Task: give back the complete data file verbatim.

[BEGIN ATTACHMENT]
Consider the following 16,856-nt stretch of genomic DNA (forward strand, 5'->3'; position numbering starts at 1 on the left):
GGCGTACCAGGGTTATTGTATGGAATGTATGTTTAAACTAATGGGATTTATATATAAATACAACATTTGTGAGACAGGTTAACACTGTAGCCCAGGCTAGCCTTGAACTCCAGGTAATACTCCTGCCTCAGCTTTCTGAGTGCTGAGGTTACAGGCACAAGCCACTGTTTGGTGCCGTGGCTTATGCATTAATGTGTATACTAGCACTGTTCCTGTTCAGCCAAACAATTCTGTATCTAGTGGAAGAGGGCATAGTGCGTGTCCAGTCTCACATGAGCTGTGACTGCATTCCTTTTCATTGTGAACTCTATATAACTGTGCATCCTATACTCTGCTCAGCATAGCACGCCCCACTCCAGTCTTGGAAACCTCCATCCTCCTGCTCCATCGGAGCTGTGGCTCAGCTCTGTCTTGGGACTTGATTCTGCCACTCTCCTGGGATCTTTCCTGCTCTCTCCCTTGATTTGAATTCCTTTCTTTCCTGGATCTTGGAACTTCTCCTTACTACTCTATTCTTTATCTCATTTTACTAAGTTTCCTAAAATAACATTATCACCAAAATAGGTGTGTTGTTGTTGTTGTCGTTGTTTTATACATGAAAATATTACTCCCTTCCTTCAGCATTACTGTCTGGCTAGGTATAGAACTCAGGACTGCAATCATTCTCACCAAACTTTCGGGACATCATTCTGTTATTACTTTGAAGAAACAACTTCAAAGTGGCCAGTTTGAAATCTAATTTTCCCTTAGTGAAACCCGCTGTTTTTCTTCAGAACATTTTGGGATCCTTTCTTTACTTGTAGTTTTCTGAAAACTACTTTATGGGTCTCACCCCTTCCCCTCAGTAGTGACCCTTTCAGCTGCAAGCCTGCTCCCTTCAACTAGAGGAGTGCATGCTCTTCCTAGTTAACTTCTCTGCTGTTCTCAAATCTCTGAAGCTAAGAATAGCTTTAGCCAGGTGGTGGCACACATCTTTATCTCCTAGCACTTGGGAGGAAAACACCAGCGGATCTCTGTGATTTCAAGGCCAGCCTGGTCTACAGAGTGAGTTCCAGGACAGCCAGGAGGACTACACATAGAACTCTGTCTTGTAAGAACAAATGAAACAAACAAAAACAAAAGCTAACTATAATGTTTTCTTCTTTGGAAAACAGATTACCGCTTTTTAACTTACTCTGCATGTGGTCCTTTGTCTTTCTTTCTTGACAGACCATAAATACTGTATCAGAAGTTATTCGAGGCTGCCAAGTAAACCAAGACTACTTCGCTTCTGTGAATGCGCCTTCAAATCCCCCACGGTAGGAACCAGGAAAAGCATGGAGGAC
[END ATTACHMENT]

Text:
Consider the following 16,856-nt stretch of genomic DNA (forward strand, 5'->3'; position numbering starts at 1 on the left):
GGCGTACCAGGGTTATTGTATGGAATGTATGTTTAAACTAATGGGATTTATATATAAATACAACATTTGTGAGACAGGTTAACACTGTAGCCCAGGCTAGCCTTGAACTCCAGGTAATACTCCTGCCTCAGCTTTCTGAGTGCTGAGGTTACAGGCACAAGCCACTGTTTGGTGCCGTGGCTTATGCATTAATGTGTATACTAGCACTGTTCCTGTTCAGCCAAACAATTCTGTATCTAGTGGAAGAGGGCATAGTGCGTGTCCAGTCTCACATGAGCTGTGACTGCATTCCTTTTCATTGTGAACTCTATATAACTGTGCATCCTATACTCTGCTCAGCATAGCACGCCCCACTCCAGTCTTGGAAACCTCCATCCTCCTGCTCCATCGGAGCTGTGGCTCAGCTCTGTCTTGGGACTTGATTCTGCCACTCTCCTGGGATCTTTCCTGCTCTCTCCCTTGATTTGAATTCCTTTCTTTCCTGGATCTTGGAACTTCTCCTTACTACTCTATTCTTTATCTCATTTTACTAAGTTTCCTAAAATAACATTATCACCAAAATAGGTGTGTTGTTGTTGTTGTCGTTGTTTTATACATGAAAATATTACTCCCTTCCTTCAGCATTACTGTCTGGCTAGGTATAGAACTCAGGACTGCAATCATTCTCACCAAACTTTCGGGACATCATTCTGTTATTACTTTGAAGAAACAACTTCAAAGTGGCCAGTTTGAAATCTAATTTTCCCTTAGTGAAACCCGCTGTTTTTCTTCAGAACATTTTGGGATCCTTTCTTTACTTGTAGTTTTCTGAAAACTACTTTATGGGTCTCACCCCTTCCCCTCAGTAGTGACCCTTTCAGCTGCAAGCCTGCTCCCTTCAACTAGAGGAGTGCATGCTCTTCCTAGTTAACTTCTCTGCTGTTCTCAAATCTCTGAAGCTAAGAATAGCTTTAGCCAGGTGGTGGCACACATCTTTATCTCCTAGCACTTGGGAGGAAAACACCAGCGGATCTCTGTGATTTCAAGGCCAGCCTGGTCTACAGAGTGAGTTCCAGGACAGCCAGGAGGACTACACATAGAACTCTGTCTTGTAAGAACAAATGAAACAAACAAAAACAAAAGCTAACTATAATGTTTTCTTCTTTGGAAAACAGATTACCGCTTTTTAACTTACTCTGCATGTGGTCCTTTGTCTTTCTTTCTTGACAGACCATAAATACTGTATCAGAAGTTATTCGAGGCTGCCAAGTAAACCAAGACTACTTCGCTTCTGTGAATGCGCCTTCAAATCCCCCACGGTAGGAACCAGGAAAAGCATGGAGGAC